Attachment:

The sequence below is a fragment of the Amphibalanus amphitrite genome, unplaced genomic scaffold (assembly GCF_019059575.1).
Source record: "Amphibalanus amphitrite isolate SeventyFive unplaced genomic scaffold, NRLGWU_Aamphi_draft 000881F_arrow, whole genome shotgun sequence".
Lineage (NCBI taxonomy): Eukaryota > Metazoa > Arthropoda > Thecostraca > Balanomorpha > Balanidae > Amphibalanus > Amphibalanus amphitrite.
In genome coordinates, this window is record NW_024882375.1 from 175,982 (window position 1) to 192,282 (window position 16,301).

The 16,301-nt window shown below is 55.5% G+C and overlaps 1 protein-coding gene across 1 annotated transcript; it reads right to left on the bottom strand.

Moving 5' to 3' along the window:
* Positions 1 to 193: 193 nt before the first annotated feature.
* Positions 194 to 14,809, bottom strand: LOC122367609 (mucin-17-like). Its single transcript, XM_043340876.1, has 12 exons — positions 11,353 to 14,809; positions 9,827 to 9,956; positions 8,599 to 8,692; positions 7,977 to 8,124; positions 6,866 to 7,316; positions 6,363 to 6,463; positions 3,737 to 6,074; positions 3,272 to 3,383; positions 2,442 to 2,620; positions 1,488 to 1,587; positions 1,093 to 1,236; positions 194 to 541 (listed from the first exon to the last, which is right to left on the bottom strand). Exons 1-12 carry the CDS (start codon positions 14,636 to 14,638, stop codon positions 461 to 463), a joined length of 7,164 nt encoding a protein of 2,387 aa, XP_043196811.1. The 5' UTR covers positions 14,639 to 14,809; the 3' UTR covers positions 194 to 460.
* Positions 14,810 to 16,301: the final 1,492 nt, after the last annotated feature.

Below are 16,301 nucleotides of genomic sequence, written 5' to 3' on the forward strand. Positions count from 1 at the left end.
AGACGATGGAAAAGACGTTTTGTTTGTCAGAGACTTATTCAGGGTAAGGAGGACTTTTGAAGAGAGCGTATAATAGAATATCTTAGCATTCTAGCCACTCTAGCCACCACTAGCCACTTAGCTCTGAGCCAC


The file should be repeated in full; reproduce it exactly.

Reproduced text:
The sequence below is a fragment of the Amphibalanus amphitrite genome, unplaced genomic scaffold (assembly GCF_019059575.1).
Source record: "Amphibalanus amphitrite isolate SeventyFive unplaced genomic scaffold, NRLGWU_Aamphi_draft 000881F_arrow, whole genome shotgun sequence".
Lineage (NCBI taxonomy): Eukaryota > Metazoa > Arthropoda > Thecostraca > Balanomorpha > Balanidae > Amphibalanus > Amphibalanus amphitrite.
In genome coordinates, this window is record NW_024882375.1 from 175,982 (window position 1) to 192,282 (window position 16,301).

The 16,301-nt window shown below is 55.5% G+C and overlaps 1 protein-coding gene across 1 annotated transcript; it reads right to left on the bottom strand.

Moving 5' to 3' along the window:
* Positions 1 to 193: 193 nt before the first annotated feature.
* Positions 194 to 14,809, bottom strand: LOC122367609 (mucin-17-like). Its single transcript, XM_043340876.1, has 12 exons — positions 11,353 to 14,809; positions 9,827 to 9,956; positions 8,599 to 8,692; positions 7,977 to 8,124; positions 6,866 to 7,316; positions 6,363 to 6,463; positions 3,737 to 6,074; positions 3,272 to 3,383; positions 2,442 to 2,620; positions 1,488 to 1,587; positions 1,093 to 1,236; positions 194 to 541 (listed from the first exon to the last, which is right to left on the bottom strand). Exons 1-12 carry the CDS (start codon positions 14,636 to 14,638, stop codon positions 461 to 463), a joined length of 7,164 nt encoding a protein of 2,387 aa, XP_043196811.1. The 5' UTR covers positions 14,639 to 14,809; the 3' UTR covers positions 194 to 460.
* Positions 14,810 to 16,301: the final 1,492 nt, after the last annotated feature.

Below are 16,301 nucleotides of genomic sequence, written 5' to 3' on the forward strand. Positions count from 1 at the left end.
AGACGATGGAAAAGACGTTTTGTTTGTCAGAGACTTATTCAGGGTAAGGAGGACTTTTGAAGAGAGCGTATAATAGAATATCTTAGCATTCTAGCCACTCTAGCCACCACTAGCCACTTAGCTCTGAGCCAC